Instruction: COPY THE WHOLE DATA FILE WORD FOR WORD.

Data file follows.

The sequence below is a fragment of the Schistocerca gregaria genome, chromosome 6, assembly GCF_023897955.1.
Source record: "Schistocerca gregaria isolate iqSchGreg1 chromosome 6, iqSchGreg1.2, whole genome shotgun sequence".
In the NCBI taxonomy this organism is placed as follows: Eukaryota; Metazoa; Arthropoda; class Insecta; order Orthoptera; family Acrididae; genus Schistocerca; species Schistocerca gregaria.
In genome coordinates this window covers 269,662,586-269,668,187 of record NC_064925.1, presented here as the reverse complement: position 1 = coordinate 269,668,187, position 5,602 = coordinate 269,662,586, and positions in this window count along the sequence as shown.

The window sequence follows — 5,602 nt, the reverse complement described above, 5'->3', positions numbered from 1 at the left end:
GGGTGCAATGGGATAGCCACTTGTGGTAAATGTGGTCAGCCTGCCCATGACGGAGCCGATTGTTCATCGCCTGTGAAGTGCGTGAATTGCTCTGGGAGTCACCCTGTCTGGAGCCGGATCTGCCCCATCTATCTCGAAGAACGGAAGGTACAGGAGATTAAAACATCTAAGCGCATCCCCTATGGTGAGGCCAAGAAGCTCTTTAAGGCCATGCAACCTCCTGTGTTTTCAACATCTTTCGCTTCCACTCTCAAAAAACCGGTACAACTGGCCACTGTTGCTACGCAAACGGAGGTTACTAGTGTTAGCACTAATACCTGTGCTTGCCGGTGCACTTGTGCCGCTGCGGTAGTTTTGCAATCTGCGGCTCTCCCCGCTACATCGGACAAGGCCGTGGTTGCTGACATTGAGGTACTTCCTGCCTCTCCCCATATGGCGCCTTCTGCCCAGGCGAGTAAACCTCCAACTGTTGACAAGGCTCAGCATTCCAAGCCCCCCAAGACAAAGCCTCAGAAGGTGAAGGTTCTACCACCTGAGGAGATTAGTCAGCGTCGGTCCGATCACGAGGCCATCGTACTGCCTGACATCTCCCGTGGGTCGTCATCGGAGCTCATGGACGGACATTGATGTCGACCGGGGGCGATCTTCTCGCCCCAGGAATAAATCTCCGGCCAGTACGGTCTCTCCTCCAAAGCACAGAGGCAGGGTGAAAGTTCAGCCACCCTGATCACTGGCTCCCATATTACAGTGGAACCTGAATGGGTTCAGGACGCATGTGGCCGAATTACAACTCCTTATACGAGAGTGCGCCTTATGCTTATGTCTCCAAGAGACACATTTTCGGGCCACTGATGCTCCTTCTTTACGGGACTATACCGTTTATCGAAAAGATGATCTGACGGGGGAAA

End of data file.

The sequence below is a fragment of the Schistocerca gregaria genome, chromosome 6, assembly GCF_023897955.1.
Source record: "Schistocerca gregaria isolate iqSchGreg1 chromosome 6, iqSchGreg1.2, whole genome shotgun sequence".
In the NCBI taxonomy this organism is placed as follows: Eukaryota; Metazoa; Arthropoda; class Insecta; order Orthoptera; family Acrididae; genus Schistocerca; species Schistocerca gregaria.
In genome coordinates this window covers 269,662,586-269,668,187 of record NC_064925.1, presented here as the reverse complement: position 1 = coordinate 269,668,187, position 5,602 = coordinate 269,662,586, and positions in this window count along the sequence as shown.

The window sequence follows — 5,602 nt, the reverse complement described above, 5'->3', positions numbered from 1 at the left end:
GGGTGCAATGGGATAGCCACTTGTGGTAAATGTGGTCAGCCTGCCCATGACGGAGCCGATTGTTCATCGCCTGTGAAGTGCGTGAATTGCTCTGGGAGTCACCCTGTCTGGAGCCGGATCTGCCCCATCTATCTCGAAGAACGGAAGGTACAGGAGATTAAAACATCTAAGCGCATCCCCTATGGTGAGGCCAAGAAGCTCTTTAAGGCCATGCAACCTCCTGTGTTTTCAACATCTTTCGCTTCCACTCTCAAAAAACCGGTACAACTGGCCACTGTTGCTACGCAAACGGAGGTTACTAGTGTTAGCACTAATACCTGTGCTTGCCGGTGCACTTGTGCCGCTGCGGTAGTTTTGCAATCTGCGGCTCTCCCCGCTACATCGGACAAGGCCGTGGTTGCTGACATTGAGGTACTTCCTGCCTCTCCCCATATGGCGCCTTCTGCCCAGGCGAGTAAACCTCCAACTGTTGACAAGGCTCAGCATTCCAAGCCCCCCAAGACAAAGCCTCAGAAGGTGAAGGTTCTACCACCTGAGGAGATTAGTCAGCGTCGGTCCGATCACGAGGCCATCGTACTGCCTGACATCTCCCGTGGGTCGTCATCGGAGCTCATGGACGGACATTGATGTCGACCGGGGGCGATCTTCTCGCCCCAGGAATAAATCTCCGGCCAGTACGGTCTCTCCTCCAAAGCACAGAGGCAGGGTGAAAGTTCAGCCACCCTGATCACTGGCTCCCATATTACAGTGGAACCTGAATGGGTTCAGGACGCATGTGGCCGAATTACAACTCCTTATACGAGAGTGCGCCTTATGCTTATGTCTCCAAGAGACACATTTTCGGGCCACTGATGCTCCTTCTTTACGGGACTATACCGTTTATCGAAAAGATGATCTGACGGGGGAAA